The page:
See, you're right to gloat about [Vamp!Marty]'s time stop ability; it's a way of undoing what we do, even without cutting half your empire off to play with timey-wimey shenanigans . If Cael's ever going to collapse the Imperium, I need to break it, and here we are. Cael needs to learn how to slice time, and he needs to understand Procrastinators on the conceptual level in order to rebuild them with nanotech elements. Chalk spins up seconds and basalt can hold megayears; how much time can wind onto a diamond flywheel driven by superconducting magnets? He also needs to understand everything else, because if anyone can humanely handle canon it's the History Monks and they've got the Disc to look after; at present, this is way outside Cael's competence. More on that later.

Once we've got that wrapped up, Jin and Cael will need to coordinate with HEX to set up a power source. A-pods and D-engines are ultimately unsuitable for my purposes; not only are they annoying, blatant fanwankery, they're under the control of people known to retcon around people having badwrongfun with their system. Besides, the Victory just isn't cool enough for me. The camels can have it. I'm sure they have a wonderful journey of exploration ahead of them, as smart as they are.

As per Pratchett: "The relevant equation is Knowledge = Power = Energy = Matter = Mass." It follows that, given d = m/v, anything of sufficient information density will undergo epistemological collapse, become a singularity, and start emitting Hawking information at a rate inversely proportional to the square of its mass; books are simply big enough to keep this rate low. (I blame this for why, even with our terabyte hard drives, I can never seem to find my files.) Go on, [Marty]. Gush again about how many terabytes can fit on a PCPU hard drive the size of a grain of sand "thanks to quantum computing". Again, I see your objection: your magic laptop has an exabyte hard drive. Do remember that you put your settings on it.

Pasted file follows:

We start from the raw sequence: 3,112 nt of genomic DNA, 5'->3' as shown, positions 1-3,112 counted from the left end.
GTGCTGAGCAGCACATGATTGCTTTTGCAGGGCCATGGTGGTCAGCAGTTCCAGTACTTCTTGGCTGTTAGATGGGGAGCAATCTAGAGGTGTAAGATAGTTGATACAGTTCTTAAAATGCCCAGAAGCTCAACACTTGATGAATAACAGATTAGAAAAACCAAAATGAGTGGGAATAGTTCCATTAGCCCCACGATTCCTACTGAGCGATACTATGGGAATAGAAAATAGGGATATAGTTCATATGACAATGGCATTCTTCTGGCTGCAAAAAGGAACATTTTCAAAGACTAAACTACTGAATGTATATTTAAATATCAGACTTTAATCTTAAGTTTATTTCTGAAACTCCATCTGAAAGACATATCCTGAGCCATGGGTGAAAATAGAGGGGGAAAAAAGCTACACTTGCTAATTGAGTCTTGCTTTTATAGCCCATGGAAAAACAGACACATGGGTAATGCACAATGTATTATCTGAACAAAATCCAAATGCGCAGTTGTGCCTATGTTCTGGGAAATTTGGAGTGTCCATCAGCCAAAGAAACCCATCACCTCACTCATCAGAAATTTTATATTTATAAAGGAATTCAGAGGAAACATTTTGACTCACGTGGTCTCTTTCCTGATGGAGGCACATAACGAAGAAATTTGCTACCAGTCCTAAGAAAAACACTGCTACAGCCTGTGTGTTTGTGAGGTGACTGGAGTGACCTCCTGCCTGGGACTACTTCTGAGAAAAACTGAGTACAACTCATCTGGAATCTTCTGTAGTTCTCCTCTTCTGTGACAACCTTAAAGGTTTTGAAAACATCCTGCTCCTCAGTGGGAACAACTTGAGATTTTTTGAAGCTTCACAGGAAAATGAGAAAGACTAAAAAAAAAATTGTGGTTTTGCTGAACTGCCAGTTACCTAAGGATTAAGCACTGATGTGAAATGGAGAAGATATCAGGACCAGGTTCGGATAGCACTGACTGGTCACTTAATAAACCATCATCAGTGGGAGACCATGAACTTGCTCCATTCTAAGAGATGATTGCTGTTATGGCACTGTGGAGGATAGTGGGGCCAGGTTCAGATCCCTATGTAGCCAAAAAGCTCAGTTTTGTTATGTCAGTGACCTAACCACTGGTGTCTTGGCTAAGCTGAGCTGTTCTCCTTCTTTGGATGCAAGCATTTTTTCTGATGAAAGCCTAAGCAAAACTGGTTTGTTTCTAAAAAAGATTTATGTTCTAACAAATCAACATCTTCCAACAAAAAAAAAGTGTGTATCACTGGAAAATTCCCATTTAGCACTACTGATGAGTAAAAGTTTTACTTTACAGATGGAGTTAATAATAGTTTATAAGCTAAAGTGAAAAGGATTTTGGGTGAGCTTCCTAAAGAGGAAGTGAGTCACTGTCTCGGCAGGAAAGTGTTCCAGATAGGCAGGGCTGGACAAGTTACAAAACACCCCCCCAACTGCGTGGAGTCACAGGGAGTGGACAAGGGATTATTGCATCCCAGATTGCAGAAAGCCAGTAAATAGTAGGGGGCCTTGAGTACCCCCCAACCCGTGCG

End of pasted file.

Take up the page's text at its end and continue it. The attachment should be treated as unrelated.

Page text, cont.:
If we're going to curve extelligent phase space, though, we can't do it with Cthulhutech's data alone. You've made sure there isn't nearly enough. Thus HEX: Reading in Invisible Writings, accelerated by the biggest Procrastinators we can use to pull time from the interstellar medium. We can get all the books ever written, all the books possibly written -- and, as long as you keep Sandman hooked into the multiverse, all the books never written much more easily than we otherwise could. For now, we'll store it in subcritical archives; it won't be until we get back to Zeta Leporis that we download them into quantum storage and make a (technological) singularity, then put a Hawking's Knot around it.